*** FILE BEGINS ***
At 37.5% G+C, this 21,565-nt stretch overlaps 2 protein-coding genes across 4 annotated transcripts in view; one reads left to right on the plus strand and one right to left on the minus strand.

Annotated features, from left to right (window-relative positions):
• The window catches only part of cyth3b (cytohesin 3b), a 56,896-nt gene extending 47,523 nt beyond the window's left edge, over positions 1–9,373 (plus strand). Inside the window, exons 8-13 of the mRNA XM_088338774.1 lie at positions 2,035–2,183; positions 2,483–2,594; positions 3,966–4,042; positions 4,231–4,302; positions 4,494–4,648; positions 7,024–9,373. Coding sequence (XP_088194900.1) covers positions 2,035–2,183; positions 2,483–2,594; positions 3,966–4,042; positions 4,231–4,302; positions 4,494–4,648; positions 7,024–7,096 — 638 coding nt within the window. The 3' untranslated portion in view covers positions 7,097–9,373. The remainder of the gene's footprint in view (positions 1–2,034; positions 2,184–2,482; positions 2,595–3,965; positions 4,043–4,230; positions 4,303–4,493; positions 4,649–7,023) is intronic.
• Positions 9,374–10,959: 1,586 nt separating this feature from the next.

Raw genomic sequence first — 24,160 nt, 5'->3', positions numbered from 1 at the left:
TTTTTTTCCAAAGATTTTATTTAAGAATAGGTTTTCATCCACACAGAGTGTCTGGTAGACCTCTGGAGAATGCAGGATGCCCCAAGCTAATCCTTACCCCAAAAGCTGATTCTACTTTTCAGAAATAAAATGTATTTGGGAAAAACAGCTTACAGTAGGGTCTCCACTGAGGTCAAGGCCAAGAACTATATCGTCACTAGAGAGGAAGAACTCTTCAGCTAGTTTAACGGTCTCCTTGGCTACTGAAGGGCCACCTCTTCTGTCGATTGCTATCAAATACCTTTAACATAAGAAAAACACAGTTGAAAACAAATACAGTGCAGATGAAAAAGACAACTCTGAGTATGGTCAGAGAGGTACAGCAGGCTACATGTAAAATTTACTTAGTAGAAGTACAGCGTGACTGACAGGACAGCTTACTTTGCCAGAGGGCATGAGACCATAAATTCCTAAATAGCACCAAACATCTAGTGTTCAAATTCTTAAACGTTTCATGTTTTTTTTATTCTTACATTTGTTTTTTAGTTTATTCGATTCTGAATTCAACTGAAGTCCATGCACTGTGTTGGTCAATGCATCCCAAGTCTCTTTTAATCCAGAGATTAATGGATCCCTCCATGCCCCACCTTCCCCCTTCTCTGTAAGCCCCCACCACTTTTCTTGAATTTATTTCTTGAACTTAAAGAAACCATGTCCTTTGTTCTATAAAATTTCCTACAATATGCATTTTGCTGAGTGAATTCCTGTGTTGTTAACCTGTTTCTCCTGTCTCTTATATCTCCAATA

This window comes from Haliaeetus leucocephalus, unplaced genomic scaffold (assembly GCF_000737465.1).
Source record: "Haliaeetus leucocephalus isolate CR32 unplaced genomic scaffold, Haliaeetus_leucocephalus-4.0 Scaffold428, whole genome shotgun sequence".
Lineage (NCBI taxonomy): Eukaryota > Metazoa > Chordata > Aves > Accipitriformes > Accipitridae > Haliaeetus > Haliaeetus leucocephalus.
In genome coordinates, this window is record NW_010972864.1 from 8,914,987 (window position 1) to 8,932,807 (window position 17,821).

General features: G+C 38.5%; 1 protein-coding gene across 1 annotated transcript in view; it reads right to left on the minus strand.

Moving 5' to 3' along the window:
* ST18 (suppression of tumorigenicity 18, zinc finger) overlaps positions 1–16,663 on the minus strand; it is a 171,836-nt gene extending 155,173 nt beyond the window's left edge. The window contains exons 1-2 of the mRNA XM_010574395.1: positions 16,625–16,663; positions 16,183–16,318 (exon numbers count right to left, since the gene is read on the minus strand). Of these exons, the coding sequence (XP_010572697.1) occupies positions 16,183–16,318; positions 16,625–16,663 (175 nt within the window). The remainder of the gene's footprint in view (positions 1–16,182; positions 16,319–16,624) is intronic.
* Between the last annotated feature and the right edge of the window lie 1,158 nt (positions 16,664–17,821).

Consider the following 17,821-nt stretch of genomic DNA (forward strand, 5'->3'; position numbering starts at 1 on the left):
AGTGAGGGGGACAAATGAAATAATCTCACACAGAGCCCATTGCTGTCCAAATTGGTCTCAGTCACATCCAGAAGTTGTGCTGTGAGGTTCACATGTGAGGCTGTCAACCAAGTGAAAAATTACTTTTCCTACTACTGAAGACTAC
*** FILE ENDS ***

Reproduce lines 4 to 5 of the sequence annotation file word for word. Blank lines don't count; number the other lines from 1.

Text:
• Positions 9,374–10,959: 1,586 nt separating this feature from the next.

Raw genomic sequence first — 24,160 nt, 5'->3', positions numbered from 1 at the left: